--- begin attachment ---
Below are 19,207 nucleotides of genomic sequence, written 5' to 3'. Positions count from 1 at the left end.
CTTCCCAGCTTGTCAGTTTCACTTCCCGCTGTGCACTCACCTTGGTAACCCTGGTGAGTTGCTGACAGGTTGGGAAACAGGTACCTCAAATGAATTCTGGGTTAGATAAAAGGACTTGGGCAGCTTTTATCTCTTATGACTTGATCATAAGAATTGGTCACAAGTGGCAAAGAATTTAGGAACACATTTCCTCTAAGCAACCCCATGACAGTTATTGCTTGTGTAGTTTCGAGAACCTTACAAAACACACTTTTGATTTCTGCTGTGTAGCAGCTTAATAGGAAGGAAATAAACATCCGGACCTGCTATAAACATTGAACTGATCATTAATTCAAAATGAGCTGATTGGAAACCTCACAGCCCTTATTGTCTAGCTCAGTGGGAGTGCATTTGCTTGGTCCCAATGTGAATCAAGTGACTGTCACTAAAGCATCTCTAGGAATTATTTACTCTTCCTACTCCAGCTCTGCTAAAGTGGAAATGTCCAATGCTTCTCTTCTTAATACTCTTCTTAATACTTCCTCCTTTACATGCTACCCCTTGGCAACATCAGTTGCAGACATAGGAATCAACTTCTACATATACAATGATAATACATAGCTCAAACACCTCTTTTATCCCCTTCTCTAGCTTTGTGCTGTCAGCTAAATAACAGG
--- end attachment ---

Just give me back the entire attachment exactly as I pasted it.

Below are 19,207 nucleotides of genomic sequence, written 5' to 3'. Positions count from 1 at the left end.
CTTCCCAGCTTGTCAGTTTCACTTCCCGCTGTGCACTCACCTTGGTAACCCTGGTGAGTTGCTGACAGGTTGGGAAACAGGTACCTCAAATGAATTCTGGGTTAGATAAAAGGACTTGGGCAGCTTTTATCTCTTATGACTTGATCATAAGAATTGGTCACAAGTGGCAAAGAATTTAGGAACACATTTCCTCTAAGCAACCCCATGACAGTTATTGCTTGTGTAGTTTCGAGAACCTTACAAAACACACTTTTGATTTCTGCTGTGTAGCAGCTTAATAGGAAGGAAATAAACATCCGGACCTGCTATAAACATTGAACTGATCATTAATTCAAAATGAGCTGATTGGAAACCTCACAGCCCTTATTGTCTAGCTCAGTGGGAGTGCATTTGCTTGGTCCCAATGTGAATCAAGTGACTGTCACTAAAGCATCTCTAGGAATTATTTACTCTTCCTACTCCAGCTCTGCTAAAGTGGAAATGTCCAATGCTTCTCTTCTTAATACTCTTCTTAATACTTCCTCCTTTACATGCTACCCCTTGGCAACATCAGTTGCAGACATAGGAATCAACTTCTACATATACAATGATAATACATAGCTCAAACACCTCTTTTATCCCCTTCTCTAGCTTTGTGCTGTCAGCTAAATAACAGG